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film production financing

film production financing

As a film production financing company, The Movie Fund is also able to offer investors the GAAP scheme, an Active Film Partnership that enables investors to save tax over a longer period of time, i.e. a sideways loss relief or savings on Capital Gains tax over a 3 year time frame.  However, the investor will need to ensure that they are a proactive part of the business process, i.e. they are actually working on the production in some way.

Using the GAAP scheme, investors are able to invest in more than one production and receive share equity in the production company, enabling them to benefit from productions completed in the future.  The external film partnership, or ‘pool’ of multiple investors, all invest in the production company either in the form of a loan or as an investment, with the risk being shared across the slate of projects, and there are better tax reliefs via film partnership and EIS.

Investing in a slate of projects is more complex than investing in a single film or movie production.  Investment into a ‘production slate’ is more of a long-term investment, although investors will receive more tax reliefs and financial benefits by film partnership . Film Investors are investing into a lower budget film or movie is probably better suited to a smaller investor.


Over the years, most film partnership investments have benefited from certain tax incentives involving British films that have met specific criteria allowing them to write-off some of their production costs, and known as ‘Section 42’ or ‘Section 48’ tax relief.  The inherent tax loss was subsequently shared with the partners, but this tax relief legislation has now been phased out.  In its place, is the GAAP Partnership incentive which is investing in film partnership that combine tax relief with an actual equity investment; the amount of tax relief received will depend on how successful the film becomes upon release.

Partnerships produce accounting statements that are based on GAAP (Generally Accepted Accounting Principles), which differ significantly from the traditional leasing partnerships that investors previously used.


Essentially, an investor not only becomes a partner but also contributes to the film partnership within the tax year; a specific requirement is that the partnership is involved in the production of films that once completed, will be sold.  Money will have been spent on expenditure related to the film, or films, such as production costs, expenses and other associated monies, by the close of an accounting period.  Films that are unfinished are known as ‘work in progress’, whilst films that have been completed but are yet to be released are known as ‘trading stock.  UK GAAP criteria state that trading stock or work in progress must be valued at the lower end of:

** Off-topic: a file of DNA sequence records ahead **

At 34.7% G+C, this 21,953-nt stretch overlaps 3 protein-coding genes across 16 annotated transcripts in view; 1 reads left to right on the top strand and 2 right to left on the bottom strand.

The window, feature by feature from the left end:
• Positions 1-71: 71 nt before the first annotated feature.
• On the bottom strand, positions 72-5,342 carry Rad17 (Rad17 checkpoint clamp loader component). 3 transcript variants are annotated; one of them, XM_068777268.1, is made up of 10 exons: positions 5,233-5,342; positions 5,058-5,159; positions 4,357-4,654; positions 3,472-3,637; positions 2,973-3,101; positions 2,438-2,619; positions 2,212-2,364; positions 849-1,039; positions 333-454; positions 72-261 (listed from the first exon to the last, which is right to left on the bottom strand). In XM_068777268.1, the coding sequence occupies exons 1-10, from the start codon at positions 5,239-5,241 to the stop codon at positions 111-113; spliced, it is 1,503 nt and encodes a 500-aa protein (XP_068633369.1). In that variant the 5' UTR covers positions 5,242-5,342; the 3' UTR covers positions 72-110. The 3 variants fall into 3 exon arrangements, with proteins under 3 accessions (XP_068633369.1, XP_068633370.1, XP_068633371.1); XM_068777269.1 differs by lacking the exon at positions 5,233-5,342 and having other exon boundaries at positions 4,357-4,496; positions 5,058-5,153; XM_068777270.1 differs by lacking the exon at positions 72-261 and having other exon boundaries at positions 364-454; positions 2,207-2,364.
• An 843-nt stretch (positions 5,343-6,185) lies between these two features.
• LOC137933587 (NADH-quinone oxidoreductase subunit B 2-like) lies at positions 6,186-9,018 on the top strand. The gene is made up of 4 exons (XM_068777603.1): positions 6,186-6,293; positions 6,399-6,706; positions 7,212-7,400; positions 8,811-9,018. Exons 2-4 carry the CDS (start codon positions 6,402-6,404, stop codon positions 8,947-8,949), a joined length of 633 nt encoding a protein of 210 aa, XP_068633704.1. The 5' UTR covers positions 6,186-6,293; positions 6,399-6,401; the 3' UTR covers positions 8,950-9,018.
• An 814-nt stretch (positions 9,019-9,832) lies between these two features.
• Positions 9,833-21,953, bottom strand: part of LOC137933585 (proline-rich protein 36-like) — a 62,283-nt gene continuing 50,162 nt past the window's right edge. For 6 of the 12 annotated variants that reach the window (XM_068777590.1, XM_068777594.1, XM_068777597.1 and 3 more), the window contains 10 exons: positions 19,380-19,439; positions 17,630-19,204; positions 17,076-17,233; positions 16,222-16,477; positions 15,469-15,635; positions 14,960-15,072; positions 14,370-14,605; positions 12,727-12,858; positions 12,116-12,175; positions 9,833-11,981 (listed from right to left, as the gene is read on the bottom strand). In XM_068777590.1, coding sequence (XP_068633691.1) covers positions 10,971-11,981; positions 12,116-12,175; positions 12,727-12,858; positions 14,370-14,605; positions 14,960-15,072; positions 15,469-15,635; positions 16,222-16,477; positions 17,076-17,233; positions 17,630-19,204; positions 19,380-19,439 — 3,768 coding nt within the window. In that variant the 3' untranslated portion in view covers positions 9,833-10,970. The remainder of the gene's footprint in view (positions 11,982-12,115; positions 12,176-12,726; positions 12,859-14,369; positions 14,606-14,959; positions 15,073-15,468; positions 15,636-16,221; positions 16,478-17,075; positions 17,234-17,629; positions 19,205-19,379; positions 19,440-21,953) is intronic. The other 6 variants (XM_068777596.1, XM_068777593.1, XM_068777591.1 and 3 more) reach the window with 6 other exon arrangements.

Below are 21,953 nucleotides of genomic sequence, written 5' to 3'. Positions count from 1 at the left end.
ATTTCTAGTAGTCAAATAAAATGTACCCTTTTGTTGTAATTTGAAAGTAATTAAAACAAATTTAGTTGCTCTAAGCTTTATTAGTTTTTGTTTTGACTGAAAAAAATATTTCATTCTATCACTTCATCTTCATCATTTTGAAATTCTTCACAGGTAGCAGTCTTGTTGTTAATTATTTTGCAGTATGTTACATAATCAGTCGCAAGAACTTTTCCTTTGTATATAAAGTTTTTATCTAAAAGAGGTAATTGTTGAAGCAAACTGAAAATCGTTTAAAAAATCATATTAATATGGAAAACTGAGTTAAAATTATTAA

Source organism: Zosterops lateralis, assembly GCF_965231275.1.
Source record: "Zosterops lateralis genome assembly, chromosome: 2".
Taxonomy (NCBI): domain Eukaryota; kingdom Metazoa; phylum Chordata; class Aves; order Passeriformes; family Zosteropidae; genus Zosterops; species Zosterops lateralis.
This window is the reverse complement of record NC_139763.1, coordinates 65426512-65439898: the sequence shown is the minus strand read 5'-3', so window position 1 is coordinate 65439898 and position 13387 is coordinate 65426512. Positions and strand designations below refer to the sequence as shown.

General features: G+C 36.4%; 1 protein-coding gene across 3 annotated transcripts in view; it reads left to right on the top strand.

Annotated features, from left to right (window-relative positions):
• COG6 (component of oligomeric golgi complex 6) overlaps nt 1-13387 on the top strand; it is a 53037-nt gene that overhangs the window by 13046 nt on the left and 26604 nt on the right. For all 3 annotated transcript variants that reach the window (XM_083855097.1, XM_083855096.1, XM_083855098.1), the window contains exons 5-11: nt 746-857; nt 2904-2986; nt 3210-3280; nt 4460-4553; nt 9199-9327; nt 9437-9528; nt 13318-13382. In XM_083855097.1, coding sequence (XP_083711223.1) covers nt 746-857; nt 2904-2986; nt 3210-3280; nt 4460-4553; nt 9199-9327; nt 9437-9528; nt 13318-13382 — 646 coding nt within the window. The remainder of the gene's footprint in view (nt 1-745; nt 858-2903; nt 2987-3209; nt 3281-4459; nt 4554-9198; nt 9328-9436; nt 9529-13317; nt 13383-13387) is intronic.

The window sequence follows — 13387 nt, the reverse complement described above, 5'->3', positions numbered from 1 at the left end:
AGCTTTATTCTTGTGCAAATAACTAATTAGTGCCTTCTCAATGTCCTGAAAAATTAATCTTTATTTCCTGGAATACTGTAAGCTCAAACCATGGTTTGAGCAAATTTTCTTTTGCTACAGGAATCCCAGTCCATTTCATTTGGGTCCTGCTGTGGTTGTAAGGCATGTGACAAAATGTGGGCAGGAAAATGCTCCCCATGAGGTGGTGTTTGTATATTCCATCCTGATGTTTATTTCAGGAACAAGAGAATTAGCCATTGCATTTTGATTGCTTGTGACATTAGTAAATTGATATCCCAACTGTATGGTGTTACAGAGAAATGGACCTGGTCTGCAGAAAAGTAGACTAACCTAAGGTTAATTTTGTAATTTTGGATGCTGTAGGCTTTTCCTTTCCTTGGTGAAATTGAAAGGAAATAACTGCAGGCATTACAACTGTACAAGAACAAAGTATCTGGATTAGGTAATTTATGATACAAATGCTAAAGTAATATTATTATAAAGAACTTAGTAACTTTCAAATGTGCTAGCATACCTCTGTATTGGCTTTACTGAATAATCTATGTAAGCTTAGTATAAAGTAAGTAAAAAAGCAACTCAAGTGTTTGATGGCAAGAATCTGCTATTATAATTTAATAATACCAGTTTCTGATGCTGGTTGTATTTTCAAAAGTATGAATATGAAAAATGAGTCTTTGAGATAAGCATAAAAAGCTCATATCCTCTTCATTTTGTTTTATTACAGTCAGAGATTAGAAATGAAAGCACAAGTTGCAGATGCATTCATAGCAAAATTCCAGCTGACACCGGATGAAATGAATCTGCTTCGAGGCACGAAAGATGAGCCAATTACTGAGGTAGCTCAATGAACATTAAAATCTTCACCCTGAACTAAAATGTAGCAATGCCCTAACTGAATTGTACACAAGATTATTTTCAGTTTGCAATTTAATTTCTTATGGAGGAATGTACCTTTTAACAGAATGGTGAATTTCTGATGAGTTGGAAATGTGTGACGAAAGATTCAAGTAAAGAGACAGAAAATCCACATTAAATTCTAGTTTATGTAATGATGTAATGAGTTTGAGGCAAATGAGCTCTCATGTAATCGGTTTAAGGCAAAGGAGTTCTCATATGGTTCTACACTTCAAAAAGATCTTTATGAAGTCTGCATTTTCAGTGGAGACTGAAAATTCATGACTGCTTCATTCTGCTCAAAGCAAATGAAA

It is more than possible that net realisable value will be lower than the film’s cost due to the fact that not all distributable film exploitation will have been negotiated and agreed, and could be as low as 15% of production costs; therefore, there may be a loss of around 85% in the first accounting period of the Partnership.

Partners are able to set their part of the loss against alternative income in accordance with the rules attaining to sideways loss relief, whereby investors can protect unlimited sums of Capital Gains and income both in the current tax year and the preceding one.  The rules also enable relief on income tax for a maximum of three years prior to the investment tax year.

Film partnership investments need upfront monies from an investor in return for a percentage of the full investment; the remainder is supplied as a ‘loan’ which is normally organised by the fund operator, resulting in an initial cash investment of 28% followed by a loan of 72%.  In the following example, let’s assume an investor wishes to invest £100,000 and they are currently paying 40% tax:


Loss certificates are generally provided for investors following the filing of Partnership accounts at the end of the fiscal year.

As the film generates revenue, the investor may use some of this income to repay the loan, usually an amount equating to 55-60%; the investor is then able to keep the balance of revenue.  Once the loan is repaid in full, the Partnership can then receive the net receipts for the remainder of the film’s commercial value, around 20% is average.

Loan Repayment

Because the loan is agreed on the basis of full recourse, i.e. paid in full, investors shoulder the liability of repaying the loan should the film generate insufficient income to repay the loan.  Different film Partnership have different agreements in place for this eventuality,  however, if, within a nine year period, the film has not generated sufficient income (usually to a pre-determined level), some Rights will revert to the Partnership, enabling the Film Partnership to have an opportunity of exploiting the Rights in order to cover any remaining balance of costs from funding the film.  The purchaser, i.e. a major film studio, does have the right to stop the reversal of the film’s Rights, known as ‘Call Option’, but the price of this exercise is usually enough for investors to be able to apply the amounts gained to replay in full the loan.

For more detailed information and examples, contact The Movie Fund.



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